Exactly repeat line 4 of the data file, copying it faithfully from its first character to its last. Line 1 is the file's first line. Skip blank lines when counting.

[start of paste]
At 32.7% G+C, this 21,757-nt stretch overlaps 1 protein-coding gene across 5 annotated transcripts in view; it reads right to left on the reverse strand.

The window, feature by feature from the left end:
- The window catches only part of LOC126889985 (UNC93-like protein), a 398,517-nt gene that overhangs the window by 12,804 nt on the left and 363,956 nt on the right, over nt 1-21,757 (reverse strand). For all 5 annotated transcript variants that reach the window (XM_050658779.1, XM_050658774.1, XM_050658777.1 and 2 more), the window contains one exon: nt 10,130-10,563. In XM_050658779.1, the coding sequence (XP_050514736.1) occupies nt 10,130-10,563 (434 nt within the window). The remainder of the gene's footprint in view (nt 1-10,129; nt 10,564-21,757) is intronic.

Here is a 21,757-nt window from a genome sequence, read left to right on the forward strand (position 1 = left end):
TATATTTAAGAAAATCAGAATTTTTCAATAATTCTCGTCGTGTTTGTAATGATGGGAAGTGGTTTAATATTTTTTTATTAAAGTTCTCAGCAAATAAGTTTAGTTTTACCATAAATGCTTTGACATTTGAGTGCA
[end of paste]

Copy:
Here is a 21,757-nt window from a genome sequence, read left to right on the forward strand (position 1 = left end):